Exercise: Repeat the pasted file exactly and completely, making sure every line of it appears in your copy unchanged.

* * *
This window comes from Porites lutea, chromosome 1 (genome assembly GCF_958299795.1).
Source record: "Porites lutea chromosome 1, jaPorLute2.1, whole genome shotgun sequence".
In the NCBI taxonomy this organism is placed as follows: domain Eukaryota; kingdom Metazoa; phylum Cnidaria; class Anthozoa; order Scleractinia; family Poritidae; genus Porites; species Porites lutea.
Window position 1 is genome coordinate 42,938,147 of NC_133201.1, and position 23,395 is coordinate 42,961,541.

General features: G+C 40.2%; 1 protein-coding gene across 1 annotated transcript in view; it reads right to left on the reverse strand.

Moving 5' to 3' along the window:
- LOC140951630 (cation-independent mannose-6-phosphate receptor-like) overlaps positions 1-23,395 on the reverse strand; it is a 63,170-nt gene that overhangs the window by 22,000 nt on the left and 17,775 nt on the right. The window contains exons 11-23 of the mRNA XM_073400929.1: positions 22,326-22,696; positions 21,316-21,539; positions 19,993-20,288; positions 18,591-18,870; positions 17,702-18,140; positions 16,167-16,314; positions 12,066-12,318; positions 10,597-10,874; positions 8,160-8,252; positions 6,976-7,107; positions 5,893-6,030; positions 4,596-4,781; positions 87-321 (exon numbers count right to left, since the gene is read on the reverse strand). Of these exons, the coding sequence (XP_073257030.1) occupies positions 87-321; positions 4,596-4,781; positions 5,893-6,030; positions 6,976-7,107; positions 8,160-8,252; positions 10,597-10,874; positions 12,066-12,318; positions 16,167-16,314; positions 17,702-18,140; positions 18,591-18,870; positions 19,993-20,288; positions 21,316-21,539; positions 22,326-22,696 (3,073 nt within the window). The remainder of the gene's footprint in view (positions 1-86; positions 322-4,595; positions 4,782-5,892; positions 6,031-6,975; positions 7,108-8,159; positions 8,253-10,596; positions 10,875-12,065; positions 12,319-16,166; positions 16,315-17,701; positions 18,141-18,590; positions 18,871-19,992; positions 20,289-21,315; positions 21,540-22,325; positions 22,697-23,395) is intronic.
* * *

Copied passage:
This window comes from Porites lutea, chromosome 1 (genome assembly GCF_958299795.1).
Source record: "Porites lutea chromosome 1, jaPorLute2.1, whole genome shotgun sequence".
In the NCBI taxonomy this organism is placed as follows: domain Eukaryota; kingdom Metazoa; phylum Cnidaria; class Anthozoa; order Scleractinia; family Poritidae; genus Porites; species Porites lutea.
Window position 1 is genome coordinate 42,938,147 of NC_133201.1, and position 23,395 is coordinate 42,961,541.

General features: G+C 40.2%; 1 protein-coding gene across 1 annotated transcript in view; it reads right to left on the reverse strand.

Moving 5' to 3' along the window:
- LOC140951630 (cation-independent mannose-6-phosphate receptor-like) overlaps positions 1-23,395 on the reverse strand; it is a 63,170-nt gene that overhangs the window by 22,000 nt on the left and 17,775 nt on the right. The window contains exons 11-23 of the mRNA XM_073400929.1: positions 22,326-22,696; positions 21,316-21,539; positions 19,993-20,288; positions 18,591-18,870; positions 17,702-18,140; positions 16,167-16,314; positions 12,066-12,318; positions 10,597-10,874; positions 8,160-8,252; positions 6,976-7,107; positions 5,893-6,030; positions 4,596-4,781; positions 87-321 (exon numbers count right to left, since the gene is read on the reverse strand). Of these exons, the coding sequence (XP_073257030.1) occupies positions 87-321; positions 4,596-4,781; positions 5,893-6,030; positions 6,976-7,107; positions 8,160-8,252; positions 10,597-10,874; positions 12,066-12,318; positions 16,167-16,314; positions 17,702-18,140; positions 18,591-18,870; positions 19,993-20,288; positions 21,316-21,539; positions 22,326-22,696 (3,073 nt within the window). The remainder of the gene's footprint in view (positions 1-86; positions 322-4,595; positions 4,782-5,892; positions 6,031-6,975; positions 7,108-8,159; positions 8,253-10,596; positions 10,875-12,065; positions 12,319-16,166; positions 16,315-17,701; positions 18,141-18,590; positions 18,871-19,992; positions 20,289-21,315; positions 21,540-22,325; positions 22,697-23,395) is intronic.